|At a Glance|
|Product||Lantronix SecureLinx Spider (SLS200PS20-01)|
|Summary||IP-based KVM device enabling out-of-band remote access to all server functionality, including BIOS.|
|Pros||• Full IP access to BIOS
• Server powered
• Web-based client software
• Small, handheld
|Cons||• Cascade port is power dependent
• Console IO lag
We’re reviewing the recently released SecureLinx Spider from Lantronix, an innovative IP-based Keyboard, Video, Mouse (KVM) device. Let’s cover some basics first.
KVM devices are useful solutions frequently installed to consolidate Input/Output (IO) components in a server room. To conserve space and power, it is common to use a KVM switch enabling multiple servers to share the same keyboard, mouse and monitor.
Traditional KVMs can consolidate IO components for 2–16 servers. With either a soft menu or physical switch, the operator can toggle between machines using a single keyboard, mouse and monitor. For reference, Figure 1 is a picture of a basic two-port D-Link KVM switch on the left and the Spider on the right.
Figure 1: A KVM switch from D-Link (left) and the Spider (right)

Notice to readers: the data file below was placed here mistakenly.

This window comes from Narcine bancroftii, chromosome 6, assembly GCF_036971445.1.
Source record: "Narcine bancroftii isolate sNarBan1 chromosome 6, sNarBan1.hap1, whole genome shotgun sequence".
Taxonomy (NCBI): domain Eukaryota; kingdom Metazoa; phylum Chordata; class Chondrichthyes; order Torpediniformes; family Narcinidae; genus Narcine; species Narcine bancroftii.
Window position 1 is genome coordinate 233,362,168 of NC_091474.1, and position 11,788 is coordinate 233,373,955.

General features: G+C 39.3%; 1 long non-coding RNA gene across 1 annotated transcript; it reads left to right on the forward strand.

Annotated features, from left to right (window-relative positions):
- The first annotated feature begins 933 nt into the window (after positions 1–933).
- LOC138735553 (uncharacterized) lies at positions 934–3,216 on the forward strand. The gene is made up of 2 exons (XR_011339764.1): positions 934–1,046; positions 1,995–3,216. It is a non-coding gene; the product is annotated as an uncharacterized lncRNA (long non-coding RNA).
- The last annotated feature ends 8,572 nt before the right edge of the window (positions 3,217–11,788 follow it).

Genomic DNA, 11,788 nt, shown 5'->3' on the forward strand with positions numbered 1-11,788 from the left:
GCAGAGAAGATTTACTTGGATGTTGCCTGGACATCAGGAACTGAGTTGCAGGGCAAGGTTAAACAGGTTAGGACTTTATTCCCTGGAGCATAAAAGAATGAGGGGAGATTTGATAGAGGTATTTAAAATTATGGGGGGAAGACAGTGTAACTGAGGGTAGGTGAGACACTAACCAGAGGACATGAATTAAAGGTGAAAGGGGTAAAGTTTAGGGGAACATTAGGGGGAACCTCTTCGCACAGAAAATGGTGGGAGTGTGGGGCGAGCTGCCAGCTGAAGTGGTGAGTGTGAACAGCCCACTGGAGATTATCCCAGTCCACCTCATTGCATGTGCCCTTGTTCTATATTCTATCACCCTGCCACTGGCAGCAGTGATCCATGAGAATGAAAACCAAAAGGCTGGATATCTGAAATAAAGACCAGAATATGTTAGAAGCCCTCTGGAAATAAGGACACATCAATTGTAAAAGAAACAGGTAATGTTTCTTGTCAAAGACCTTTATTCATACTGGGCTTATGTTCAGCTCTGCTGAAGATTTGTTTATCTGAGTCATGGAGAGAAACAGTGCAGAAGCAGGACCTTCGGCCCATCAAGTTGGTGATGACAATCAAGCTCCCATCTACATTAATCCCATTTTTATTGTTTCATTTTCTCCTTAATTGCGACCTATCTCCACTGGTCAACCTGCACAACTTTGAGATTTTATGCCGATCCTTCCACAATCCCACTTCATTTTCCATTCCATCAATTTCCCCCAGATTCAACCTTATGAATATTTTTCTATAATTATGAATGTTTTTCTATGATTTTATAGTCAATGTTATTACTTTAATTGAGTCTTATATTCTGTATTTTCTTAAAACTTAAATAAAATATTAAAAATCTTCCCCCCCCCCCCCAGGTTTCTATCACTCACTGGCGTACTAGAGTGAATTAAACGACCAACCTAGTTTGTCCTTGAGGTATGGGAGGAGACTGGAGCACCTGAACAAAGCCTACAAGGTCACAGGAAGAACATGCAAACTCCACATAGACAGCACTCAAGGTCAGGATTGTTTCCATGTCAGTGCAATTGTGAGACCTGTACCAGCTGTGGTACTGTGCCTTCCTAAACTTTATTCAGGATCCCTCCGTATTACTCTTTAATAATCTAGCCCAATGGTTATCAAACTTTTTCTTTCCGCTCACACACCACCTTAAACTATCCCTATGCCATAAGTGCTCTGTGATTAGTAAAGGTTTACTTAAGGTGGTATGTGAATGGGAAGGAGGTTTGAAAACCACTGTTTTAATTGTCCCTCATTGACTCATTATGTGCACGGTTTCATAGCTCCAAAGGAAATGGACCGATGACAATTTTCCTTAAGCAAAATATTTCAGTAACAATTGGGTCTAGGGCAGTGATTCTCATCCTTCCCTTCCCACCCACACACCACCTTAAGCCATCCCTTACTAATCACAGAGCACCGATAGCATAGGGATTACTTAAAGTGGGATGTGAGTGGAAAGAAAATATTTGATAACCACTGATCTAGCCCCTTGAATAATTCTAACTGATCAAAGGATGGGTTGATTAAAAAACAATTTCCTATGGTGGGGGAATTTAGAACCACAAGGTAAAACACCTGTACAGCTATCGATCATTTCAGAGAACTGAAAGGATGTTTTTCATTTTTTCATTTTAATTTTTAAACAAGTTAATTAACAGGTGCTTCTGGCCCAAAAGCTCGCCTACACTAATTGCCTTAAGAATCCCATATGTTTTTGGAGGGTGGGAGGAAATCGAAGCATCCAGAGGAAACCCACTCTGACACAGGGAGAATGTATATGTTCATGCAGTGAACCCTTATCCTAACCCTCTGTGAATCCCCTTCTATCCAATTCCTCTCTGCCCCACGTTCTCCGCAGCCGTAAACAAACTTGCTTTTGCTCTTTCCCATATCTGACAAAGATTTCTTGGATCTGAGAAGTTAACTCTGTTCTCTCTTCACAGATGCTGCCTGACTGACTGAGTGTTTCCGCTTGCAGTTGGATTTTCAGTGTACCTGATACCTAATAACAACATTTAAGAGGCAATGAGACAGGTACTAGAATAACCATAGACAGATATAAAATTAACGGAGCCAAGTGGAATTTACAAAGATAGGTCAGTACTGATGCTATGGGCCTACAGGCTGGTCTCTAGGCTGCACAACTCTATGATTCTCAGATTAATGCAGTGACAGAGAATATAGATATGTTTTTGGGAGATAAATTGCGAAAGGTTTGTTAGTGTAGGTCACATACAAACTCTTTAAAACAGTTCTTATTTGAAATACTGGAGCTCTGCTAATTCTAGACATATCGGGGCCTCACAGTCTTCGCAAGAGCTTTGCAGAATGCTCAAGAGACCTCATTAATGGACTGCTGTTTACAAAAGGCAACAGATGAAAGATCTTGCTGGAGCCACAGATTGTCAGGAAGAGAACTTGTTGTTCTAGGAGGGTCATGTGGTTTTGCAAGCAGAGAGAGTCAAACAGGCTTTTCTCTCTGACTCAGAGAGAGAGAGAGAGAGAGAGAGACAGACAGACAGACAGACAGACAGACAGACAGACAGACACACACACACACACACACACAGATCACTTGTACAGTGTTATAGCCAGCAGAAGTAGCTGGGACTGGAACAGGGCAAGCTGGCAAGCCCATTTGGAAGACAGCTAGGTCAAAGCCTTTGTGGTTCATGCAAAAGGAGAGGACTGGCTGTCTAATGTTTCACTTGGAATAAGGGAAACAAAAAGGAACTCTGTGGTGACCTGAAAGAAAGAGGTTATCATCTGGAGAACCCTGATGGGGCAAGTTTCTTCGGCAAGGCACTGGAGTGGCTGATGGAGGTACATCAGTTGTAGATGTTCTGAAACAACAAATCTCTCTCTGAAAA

However, with most servers accessible via IP and the concept of a headless (no keyboard, video or mouse) server common, why is a KVM even necessary? One reason is that system management may require accessing a machine’s BIOS, and to access the BIOS, the administrator usually needs to be at the machine’s keyboard and monitor.
But to access a machine via its IP address, the machine typically needs to be booted to its OS, which means you probably can’t access the BIOS. This is where the Spider comes into play. It provides IP access to the Out-of-Band (OOB) services on the machine, such as the BIOS, which typically requires at least a keyboard and monitor to access and manage.
The Spider, aptly named for its spider-like cable with multiple connections, is a small and deceivingly simple looking device. But there is quite a bit of functionality under the hood. I managed to get it working without looking at the manual, which is a good indicator to me of a device’s ease of use. Before long, however, I was reading the manual on CD, impressed by the abundance of configurable options.